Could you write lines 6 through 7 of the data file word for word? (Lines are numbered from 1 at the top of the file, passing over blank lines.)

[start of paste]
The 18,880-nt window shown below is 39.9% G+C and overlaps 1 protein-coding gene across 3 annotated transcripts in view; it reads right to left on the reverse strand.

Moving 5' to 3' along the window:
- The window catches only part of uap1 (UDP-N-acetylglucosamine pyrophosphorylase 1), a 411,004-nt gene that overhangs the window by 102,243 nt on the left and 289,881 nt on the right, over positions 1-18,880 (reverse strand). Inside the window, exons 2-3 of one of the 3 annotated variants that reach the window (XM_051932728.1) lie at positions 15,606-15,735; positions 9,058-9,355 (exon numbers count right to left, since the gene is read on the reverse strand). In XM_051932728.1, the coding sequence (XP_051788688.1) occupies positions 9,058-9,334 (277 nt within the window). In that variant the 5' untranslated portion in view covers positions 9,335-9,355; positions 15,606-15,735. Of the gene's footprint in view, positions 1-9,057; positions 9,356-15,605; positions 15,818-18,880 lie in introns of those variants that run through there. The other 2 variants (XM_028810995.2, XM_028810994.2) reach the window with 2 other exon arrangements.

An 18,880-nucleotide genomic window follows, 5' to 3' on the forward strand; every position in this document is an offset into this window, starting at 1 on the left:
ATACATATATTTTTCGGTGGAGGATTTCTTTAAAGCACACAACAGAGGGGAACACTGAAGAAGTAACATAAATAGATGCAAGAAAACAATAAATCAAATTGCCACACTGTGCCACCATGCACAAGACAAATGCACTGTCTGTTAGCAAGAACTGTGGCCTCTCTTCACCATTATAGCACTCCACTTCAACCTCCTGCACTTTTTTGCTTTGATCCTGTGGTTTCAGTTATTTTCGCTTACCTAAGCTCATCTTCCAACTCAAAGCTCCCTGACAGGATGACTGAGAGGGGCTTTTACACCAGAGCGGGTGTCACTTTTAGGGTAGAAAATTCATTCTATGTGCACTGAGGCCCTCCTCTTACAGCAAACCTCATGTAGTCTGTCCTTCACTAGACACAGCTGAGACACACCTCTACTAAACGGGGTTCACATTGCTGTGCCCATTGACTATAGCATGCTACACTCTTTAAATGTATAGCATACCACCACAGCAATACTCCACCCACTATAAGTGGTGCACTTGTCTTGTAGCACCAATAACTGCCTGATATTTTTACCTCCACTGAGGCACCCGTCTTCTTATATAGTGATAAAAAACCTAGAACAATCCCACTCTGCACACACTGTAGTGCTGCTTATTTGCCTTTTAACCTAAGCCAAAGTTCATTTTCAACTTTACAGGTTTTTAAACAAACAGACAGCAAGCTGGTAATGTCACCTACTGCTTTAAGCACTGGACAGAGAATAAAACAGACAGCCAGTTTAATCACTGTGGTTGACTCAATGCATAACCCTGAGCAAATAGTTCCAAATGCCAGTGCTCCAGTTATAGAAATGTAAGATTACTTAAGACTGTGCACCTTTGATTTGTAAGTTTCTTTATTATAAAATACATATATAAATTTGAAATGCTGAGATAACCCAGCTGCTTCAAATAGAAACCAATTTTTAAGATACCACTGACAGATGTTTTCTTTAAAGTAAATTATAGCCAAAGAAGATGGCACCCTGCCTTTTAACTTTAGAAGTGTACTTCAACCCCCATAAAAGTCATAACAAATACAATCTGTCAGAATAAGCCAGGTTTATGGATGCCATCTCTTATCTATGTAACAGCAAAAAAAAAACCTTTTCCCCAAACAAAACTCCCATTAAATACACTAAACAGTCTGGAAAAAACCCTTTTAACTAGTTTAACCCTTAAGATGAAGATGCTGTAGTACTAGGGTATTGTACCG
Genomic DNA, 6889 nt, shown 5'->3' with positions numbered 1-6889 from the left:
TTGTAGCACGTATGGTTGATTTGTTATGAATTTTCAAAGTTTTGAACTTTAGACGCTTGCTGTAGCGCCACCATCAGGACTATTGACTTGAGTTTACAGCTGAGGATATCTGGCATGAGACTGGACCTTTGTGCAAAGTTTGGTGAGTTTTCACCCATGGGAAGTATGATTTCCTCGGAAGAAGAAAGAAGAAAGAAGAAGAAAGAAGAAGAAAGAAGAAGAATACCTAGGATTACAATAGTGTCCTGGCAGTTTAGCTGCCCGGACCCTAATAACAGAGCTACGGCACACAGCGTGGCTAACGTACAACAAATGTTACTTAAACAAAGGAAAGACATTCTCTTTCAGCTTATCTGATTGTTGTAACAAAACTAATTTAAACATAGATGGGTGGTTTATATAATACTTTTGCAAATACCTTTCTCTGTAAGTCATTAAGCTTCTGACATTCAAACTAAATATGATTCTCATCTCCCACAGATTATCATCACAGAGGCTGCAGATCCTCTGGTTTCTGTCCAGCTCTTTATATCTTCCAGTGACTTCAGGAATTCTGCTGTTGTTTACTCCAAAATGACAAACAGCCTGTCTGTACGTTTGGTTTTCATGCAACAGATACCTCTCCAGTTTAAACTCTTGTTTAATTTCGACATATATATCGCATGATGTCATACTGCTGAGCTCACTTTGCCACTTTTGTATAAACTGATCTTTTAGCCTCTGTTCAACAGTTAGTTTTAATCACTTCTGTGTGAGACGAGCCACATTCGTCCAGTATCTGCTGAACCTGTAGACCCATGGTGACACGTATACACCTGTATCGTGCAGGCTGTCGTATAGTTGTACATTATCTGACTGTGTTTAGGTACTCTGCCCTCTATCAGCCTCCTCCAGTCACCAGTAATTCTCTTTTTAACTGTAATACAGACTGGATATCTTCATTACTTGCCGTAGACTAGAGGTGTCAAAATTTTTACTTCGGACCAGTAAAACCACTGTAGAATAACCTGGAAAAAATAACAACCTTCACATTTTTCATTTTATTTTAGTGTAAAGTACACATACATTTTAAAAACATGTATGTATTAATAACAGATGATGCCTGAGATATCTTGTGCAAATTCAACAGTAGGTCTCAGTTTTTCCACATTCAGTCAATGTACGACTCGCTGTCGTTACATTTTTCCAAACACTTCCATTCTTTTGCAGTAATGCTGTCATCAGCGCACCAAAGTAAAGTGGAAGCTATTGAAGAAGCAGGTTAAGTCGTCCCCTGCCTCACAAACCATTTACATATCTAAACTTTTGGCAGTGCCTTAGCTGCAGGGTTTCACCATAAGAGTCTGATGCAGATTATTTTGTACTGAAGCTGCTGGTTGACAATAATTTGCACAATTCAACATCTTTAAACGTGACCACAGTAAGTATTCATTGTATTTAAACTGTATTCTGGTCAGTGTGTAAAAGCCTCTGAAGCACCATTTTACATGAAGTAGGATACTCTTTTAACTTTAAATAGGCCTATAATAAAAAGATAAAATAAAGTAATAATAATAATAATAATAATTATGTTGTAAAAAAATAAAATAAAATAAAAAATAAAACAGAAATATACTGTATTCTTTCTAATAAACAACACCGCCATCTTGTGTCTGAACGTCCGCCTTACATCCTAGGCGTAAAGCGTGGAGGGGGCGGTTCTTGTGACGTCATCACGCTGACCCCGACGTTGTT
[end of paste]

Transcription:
Genomic DNA, 6889 nt, shown 5'->3' with positions numbered 1-6889 from the left:
TTGTAGCACGTATGGTTGATTTGTTATGAATTTTCAAAGTTTTGAACTTTAGACGCTTGCTGTAGCGCCACCATCAGGACTATTGACTTGAGTTTACAGCTGAGGATATCTGGCATGAGACTGGACCTTTGTGCAAAGTTTGGTGAGTTTTCACCCATGGGAAGTATGATTTCCTCGGAAGAAGAAAGAAGAAAGAAGAAGAAAGAAGAAGAAAGAAGAAGAATACCTAGGATTACAATAGTGTCCTGGCAGTTTAGCTGCCCGGACCCTAATAACAGAGCTACGGCACACAGCGTGGCTAACGTACAACAAATGTTACTTAAACAAAGGAAAGACATTCTCTTTCAGCTTATCTGATTGTTGTAACAAAACTAATTTAAACATAGATGGGTGGTTTATATAATACTTTTGCAAATACCTTTCTCTGTAAGTCATTAAGCTTCTGACATTCAAACTAAATATGATTCTCATCTCCCACAGATTATCATCACAGAGGCTGCAGATCCTCTGGTTTCTGTCCAGCTCTTTATATCTTCCAGTGACTTCAGGAATTCTGCTGTTGTTTACTCCAAAATGACAAACAGCCTGTCTGTACGTTTGGTTTTCATGCAACAGATACCTCTCCAGTTTAAACTCTTGTTTAATTTCGACATATATATCGCATGATGTCATACTGCTGAGCTCACTTTGCCACTTTTGTATAAACTGATCTTTTAGCCTCTGTTCAACAGTTAGTTTTAATCACTTCTGTGTGAGACGAGCCACATTCGTCCAGTATCTGCTGAACCTGTAGACCCATGGTGACACGTATACACCTGTATCGTGCAGGCTGTCGTATAGTTGTACATTATCTGACTGTGTTTAGGTACTCTGCCCTCTATCAGCCTCCTCCAGTCACCAGTAATTCTCTTTTTAACTGTAATACAGACTGGATATCTTCATTACTTGCCGTAGACTAGAGGTGTCAAAATTTTTACTTCGGACCAGTAAAACCACTGTAGAATAACCTGGAAAAAATAACAACCTTCACATTTTTCATTTTATTTTAGTGTAAAGTACACATACATTTTAAAAACATGTATGTATTAATAACAGATGATGCCTGAGATATCTTGTGCAAATTCAACAGTAGGTCTCAGTTTTTCCACATTCAGTCAATGTACGACTCGCTGTCGTTACATTTTTCCAAACACTTCCATTCTTTTGCAGTAATGCTGTCATCAGCGCACCAAAGTAAAGTGGAAGCTATTGAAGAAGCAGGTTAAGTCGTCCCCTGCCTCACAAACCATTTACATATCTAAACTTTTGGCAGTGCCTTAGCTGCAGGGTTTCACCATAAGAGTCTGATGCAGATTATTTTGTACTGAAGCTGCTGGTTGACAATAATTTGCACAATTCAACATCTTTAAACGTGACCACAGTAAGTATTCATTGTATTTAAACTGTATTCTGGTCAGTGTGTAAAAGCCTCTGAAGCACCATTTTACATGAAGTAGGATACTCTTTTAACTTTAAATAGGCCTATAATAAAAAGATAAAATAAAGTAATAATAATAATAATAATAATTATGTTGTAAAAAAATAAAATAAAATAAAAAATAAAACAGAAATATACTGTATTCTTTCTAATAAACAACACCGCCATCTTGTGTCTGAACGTCCGCCTTACATCCTAGGCGTAAAGCGTGGAGGGGGCGGTTCTTGTGACGTCATCACGCTGACCCCGACGTTGTT